While it is possible that an entire body will saponify, it is more usual that only parts will undergo this chemical conversion. Sometimes the outer ‘shell’ is preserved, while in other cases the internal organs alone undergo saponification. And those parts that saponify can remain intact for centuries. Soap mummies have been unearthed in which stomach contents can still be clearly identified hundreds of years post-mortem.

And people being as they are, it didn’t take long for sensationalism to take hold. Augustus Bozzi Granville, MD, an early 19th century physician, and the first anatomist to conduct an autopsy of an Egyptian mummy before the Royal Academy in London, made candles from adipocere, and then used them to light the anatomic theatre in which he conducted the scientific demonstration.

Needless to say, the event was sold out.

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‘Mummy Brown,’ also known as ‘Egyptian Brown’ or ‘Mummia,’ is a rich dark earth-tone pigment, somewhere between burnt and raw umber, commonly used by artists starting in the 16th century. And yes, it’s called Mummy Brown for a reason.

It was made from mummies.

The color comes not from the dead body per se, but from the bitumen and asphaltum resin that the ancient Egyptians used in the embalming process. Renaissance artists believed that when pigment from mummified flesh was used in paintings – along with the inevitable bits of ground-up bone – the resulting compound had more solidity and wouldn’t later crack or chip.

finger painting, anyone?

finger painting, anyone?

[this was later shown to be wholly inaccurate… though Mummia had good transparency and could be used successfully for glazes, shadows, and flesh-tones, it did have a tendency to craze, as well as alter other nearby colors because it contained both ammonia and fat]

Entrepreneurs being as they are, when genuine dead Egyptians were not available, hucksters would supply faux-Mummia, made from Egyptian cat mummies (best case) or any old human corpse lying around (worst case). Artists sneeringly referred to such cheap imitations as ‘Mummia Falsa.’ In 1915, one London colourman, touting the quality of the real thing, claimed that he could satisfy the demands of his customers for twenty years from a single genuine Egyptian mummy.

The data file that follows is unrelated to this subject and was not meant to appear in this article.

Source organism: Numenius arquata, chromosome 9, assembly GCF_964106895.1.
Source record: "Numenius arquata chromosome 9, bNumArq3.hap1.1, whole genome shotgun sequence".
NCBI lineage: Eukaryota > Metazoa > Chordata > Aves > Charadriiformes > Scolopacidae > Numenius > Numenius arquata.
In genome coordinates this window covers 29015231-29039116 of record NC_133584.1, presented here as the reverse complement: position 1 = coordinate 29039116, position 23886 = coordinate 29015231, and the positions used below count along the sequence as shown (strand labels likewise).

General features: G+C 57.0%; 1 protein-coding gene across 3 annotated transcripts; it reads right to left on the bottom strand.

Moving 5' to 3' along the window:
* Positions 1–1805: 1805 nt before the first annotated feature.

Accept no substitutes.

But once the Edwardians learned of the macabre source, Mummia started its fall from favor. Some artists held (mock?) funerals for their tubes of paint. And yet the need for the shade didn’t go away. As late as 1964, TIME reported that one of London’s best-known art suppliers, C Roberson & Co, had stopped selling Mummy Brown. Geoffrey Roberson-Park, then managing director of C Roberson, is quoted in the article as having said, “we might have a few odd limbs lying around somewhere… but not enough to make any more paint. We sold our last complete mummy [a while back].”

So Mummia Falsa was resurrected; it was false, not in the sense that it was made from dead cats or ordinary corpses in lieu of ancient human ones, but rather because it wasn’t made from dead tissues at all. You can still purchase variations of Mummy Brown in art supply stores, except that it is now composed of kaolin, quartz, goethite, and hematite, and ranges from yellow to dark red (the latter being called ‘Mummy Violet.’)

And it’s not just for art anymore.

Mummia was used as a medicinal preparation – it was for sale in Merck’s pharmaceuticals catalogue as recently as 1908. But more on that later.